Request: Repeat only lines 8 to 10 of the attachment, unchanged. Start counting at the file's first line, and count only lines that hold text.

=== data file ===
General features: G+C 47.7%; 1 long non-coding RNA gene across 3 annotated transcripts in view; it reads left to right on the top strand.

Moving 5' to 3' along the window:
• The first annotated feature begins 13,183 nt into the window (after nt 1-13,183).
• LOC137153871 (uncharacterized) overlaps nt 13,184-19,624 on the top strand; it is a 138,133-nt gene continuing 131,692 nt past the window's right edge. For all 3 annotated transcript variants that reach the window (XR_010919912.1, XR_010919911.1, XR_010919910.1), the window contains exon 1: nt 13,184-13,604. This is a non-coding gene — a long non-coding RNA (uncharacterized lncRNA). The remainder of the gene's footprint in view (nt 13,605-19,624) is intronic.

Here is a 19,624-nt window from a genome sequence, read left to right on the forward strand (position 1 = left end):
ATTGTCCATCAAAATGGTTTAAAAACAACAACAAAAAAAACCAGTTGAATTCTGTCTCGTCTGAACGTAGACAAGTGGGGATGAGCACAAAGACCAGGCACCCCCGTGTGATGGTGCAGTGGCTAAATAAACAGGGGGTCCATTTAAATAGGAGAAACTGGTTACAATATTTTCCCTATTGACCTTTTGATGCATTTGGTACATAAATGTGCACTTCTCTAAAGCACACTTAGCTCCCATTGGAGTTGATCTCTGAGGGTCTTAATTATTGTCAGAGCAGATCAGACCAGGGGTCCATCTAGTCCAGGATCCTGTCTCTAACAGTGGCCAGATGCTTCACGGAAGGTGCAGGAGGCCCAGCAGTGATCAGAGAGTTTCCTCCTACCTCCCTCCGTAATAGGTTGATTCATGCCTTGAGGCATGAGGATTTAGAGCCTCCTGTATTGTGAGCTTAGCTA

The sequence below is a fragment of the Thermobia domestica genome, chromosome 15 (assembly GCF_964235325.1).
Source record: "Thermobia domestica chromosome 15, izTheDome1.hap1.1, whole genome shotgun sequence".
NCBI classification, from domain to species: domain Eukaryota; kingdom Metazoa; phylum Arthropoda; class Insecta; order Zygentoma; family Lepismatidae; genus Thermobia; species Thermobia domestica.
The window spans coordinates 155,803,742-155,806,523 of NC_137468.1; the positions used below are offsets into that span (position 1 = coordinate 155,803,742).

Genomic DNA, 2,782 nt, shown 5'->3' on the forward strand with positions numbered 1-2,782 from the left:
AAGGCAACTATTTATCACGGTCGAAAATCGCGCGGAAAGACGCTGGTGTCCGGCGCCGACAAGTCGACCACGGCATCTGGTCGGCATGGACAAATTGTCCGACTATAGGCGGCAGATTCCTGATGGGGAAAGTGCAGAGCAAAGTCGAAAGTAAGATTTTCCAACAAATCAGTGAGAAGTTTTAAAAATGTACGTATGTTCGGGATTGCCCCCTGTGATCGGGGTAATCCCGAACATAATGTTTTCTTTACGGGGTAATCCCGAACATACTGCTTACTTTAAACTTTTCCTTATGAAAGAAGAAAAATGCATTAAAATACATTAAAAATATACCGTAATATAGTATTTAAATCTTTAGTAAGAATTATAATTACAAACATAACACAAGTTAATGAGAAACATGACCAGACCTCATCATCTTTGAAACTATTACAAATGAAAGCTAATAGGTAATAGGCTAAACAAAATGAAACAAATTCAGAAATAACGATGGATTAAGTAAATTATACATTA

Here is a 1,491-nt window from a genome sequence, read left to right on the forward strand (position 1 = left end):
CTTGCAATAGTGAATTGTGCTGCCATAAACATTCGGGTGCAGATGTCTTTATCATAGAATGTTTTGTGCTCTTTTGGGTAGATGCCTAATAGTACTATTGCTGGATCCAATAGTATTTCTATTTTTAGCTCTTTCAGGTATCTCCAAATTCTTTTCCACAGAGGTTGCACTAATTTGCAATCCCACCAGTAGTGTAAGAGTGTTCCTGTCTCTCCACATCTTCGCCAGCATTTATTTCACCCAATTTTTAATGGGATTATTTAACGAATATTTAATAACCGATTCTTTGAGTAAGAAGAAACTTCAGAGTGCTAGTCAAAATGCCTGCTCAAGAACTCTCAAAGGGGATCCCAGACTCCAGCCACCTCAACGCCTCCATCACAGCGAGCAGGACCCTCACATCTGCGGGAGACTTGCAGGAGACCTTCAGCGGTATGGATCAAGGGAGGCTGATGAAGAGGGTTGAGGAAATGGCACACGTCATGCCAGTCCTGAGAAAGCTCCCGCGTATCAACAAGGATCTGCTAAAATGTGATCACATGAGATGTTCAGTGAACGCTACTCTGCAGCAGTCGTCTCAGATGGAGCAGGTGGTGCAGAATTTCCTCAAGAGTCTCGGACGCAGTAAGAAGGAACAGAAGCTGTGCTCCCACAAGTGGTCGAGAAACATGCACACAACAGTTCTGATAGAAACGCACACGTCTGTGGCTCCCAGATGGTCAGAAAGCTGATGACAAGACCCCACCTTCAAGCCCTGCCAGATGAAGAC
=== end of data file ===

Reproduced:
Source record: "Thermobia domestica chromosome 15, izTheDome1.hap1.1, whole genome shotgun sequence".
NCBI classification, from domain to species: domain Eukaryota; kingdom Metazoa; phylum Arthropoda; class Insecta; order Zygentoma; family Lepismatidae; genus Thermobia; species Thermobia domestica.
The window spans coordinates 155,803,742-155,806,523 of NC_137468.1; the positions used below are offsets into that span (position 1 = coordinate 155,803,742).